The world produces a lot of plastic every year. That plastic usually finds it way to landfills. Some of it even lands in our oceans. According to World Watch, the world produces 299 million tons of plastic per year. If you live in Asia, the amount of plastic used by a single person is 20 kilograms per year. Needless to say, there is a lot of polyethylene being used and discarded every day. But once it's discarded, it doesn't serve many purposes. Science fiction kind of changed that when Doc Brown chucked some garbage into his fuel tank in the end of the first Back to the Future movie and powered his vehicle with enough fuel to blast him and Marty McFly into the future. Oh, imagine that, chemical engineers!

The Shangai Institute of Organic Chemistry and the University of California have reportedly developed "efficient and selective degradation of polyethylenes into liquid fuels". The researchers are cognizant of the methods used to produce fuels from plastic today. They, however, say that those methods are low-energy and are not efficient. Additionally, the burning of plastic contributes to harmful emissions.  Converting plastic waste into fuel, without creating fossil fuels would be a step forward for EIT Stock Imagethe world.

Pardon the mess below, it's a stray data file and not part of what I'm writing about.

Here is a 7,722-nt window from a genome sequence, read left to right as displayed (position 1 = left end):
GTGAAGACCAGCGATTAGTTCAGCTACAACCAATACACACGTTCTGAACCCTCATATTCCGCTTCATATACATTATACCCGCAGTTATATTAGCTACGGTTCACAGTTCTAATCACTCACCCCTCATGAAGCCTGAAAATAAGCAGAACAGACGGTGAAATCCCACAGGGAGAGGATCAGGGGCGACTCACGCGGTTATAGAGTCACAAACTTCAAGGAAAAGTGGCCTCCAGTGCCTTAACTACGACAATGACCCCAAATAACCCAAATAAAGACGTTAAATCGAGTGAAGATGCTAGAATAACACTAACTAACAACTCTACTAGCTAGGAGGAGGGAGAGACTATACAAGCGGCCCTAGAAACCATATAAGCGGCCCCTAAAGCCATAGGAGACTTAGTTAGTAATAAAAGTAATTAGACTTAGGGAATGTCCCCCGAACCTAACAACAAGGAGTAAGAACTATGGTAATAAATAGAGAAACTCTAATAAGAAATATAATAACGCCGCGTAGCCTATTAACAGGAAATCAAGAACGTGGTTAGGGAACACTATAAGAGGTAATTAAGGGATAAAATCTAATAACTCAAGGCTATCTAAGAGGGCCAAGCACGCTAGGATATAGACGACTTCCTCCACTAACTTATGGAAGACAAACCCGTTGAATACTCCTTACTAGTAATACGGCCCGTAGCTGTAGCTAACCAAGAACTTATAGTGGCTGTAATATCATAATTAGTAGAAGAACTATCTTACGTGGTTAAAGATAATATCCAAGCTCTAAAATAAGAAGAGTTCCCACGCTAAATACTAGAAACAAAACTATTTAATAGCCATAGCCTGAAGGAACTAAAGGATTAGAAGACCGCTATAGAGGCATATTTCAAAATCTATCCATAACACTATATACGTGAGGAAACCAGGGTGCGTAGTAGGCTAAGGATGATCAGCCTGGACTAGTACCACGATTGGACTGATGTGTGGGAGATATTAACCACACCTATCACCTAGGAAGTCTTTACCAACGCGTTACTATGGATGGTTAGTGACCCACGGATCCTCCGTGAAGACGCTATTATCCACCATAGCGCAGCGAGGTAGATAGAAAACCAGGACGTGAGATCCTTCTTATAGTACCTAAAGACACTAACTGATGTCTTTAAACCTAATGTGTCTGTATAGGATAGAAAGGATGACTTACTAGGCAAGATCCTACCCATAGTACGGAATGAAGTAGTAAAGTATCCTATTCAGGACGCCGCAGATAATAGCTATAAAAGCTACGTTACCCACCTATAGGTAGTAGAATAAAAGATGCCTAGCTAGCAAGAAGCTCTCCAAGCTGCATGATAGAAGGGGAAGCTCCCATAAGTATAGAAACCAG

The researchers created a process called cross alkane metathesis (CAM). The researchers split the properties of the already manufactured plastic and were left with Ir-H2. They say that splitting of the plastic's properties can then be used with further cross alkane metathesis to produce hydrocarbons that can be used as diesel fuel that is "suitable for transportation". The researchers say the process is highly efficient and inexpensive. 

The research implies that plastic and bottles and grocery store plastic bag might be able to be used to make liquid fuel. And we have a lot of those in the world today. You can read the researchers' published works in the Science Advances journal. Their contribution to the journal is titled: Efficient and selective degradation of polyethylenes into liquid fuels and waxes under mild conditions.